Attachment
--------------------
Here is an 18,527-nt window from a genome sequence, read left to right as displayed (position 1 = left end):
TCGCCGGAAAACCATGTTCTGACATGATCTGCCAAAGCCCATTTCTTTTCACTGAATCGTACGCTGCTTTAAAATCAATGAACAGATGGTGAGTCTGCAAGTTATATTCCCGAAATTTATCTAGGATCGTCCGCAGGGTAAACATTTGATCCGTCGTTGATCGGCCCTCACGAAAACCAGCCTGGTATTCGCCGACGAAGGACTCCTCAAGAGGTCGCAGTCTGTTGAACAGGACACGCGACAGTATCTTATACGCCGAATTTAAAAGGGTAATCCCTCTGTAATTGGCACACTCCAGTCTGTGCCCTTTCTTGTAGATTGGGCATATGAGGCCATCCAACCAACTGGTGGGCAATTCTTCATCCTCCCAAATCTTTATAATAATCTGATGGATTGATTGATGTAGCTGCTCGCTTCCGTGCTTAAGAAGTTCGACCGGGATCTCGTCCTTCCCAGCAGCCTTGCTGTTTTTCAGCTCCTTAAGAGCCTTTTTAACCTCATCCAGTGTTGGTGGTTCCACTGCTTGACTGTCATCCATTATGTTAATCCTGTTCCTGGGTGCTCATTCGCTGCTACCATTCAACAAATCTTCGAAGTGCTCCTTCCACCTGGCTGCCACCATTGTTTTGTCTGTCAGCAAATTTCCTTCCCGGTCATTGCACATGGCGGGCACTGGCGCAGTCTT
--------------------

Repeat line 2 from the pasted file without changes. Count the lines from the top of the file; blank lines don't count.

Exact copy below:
TCGCCGGAAAACCATGTTCTGACATGATCTGCCAAAGCCCATTTCTTTTCACTGAATCGTACGCTGCTTTAAAATCAATGAACAGATGGTGAGTCTGCAAGTTATATTCCCGAAATTTATCTAGGATCGTCCGCAGGGTAAACATTTGATCCGTCGTTGATCGGCCCTCACGAAAACCAGCCTGGTATTCGCCGACGAAGGACTCCTCAAGAGGTCGCAGTCTGTTGAACAGGACACGCGACAGTATCTTATACGCCGAATTTAAAAGGGTAATCCCTCTGTAATTGGCACACTCCAGTCTGTGCCCTTTCTTGTAGATTGGGCATATGAGGCCATCCAACCAACTGGTGGGCAATTCTTCATCCTCCCAAATCTTTATAATAATCTGATGGATTGATTGATGTAGCTGCTCGCTTCCGTGCTTAAGAAGTTCGACCGGGATCTCGTCCTTCCCAGCAGCCTTGCTGTTTTTCAGCTCCTTAAGAGCCTTTTTAACCTCATCCAGTGTTGGTGGTTCCACTGCTTGACTGTCATCCATTATGTTAATCCTGTTCCTGGGTGCTCATTCGCTGCTACCATTCAACAAATCTTCGAAGTGCTCCTTCCACCTGGCTGCCACCATTGTTTTGTCTGTCAGCAAATTTCCTTCCCGGTCATTGCACATGGCGGGCACTGGCGCAGTCTT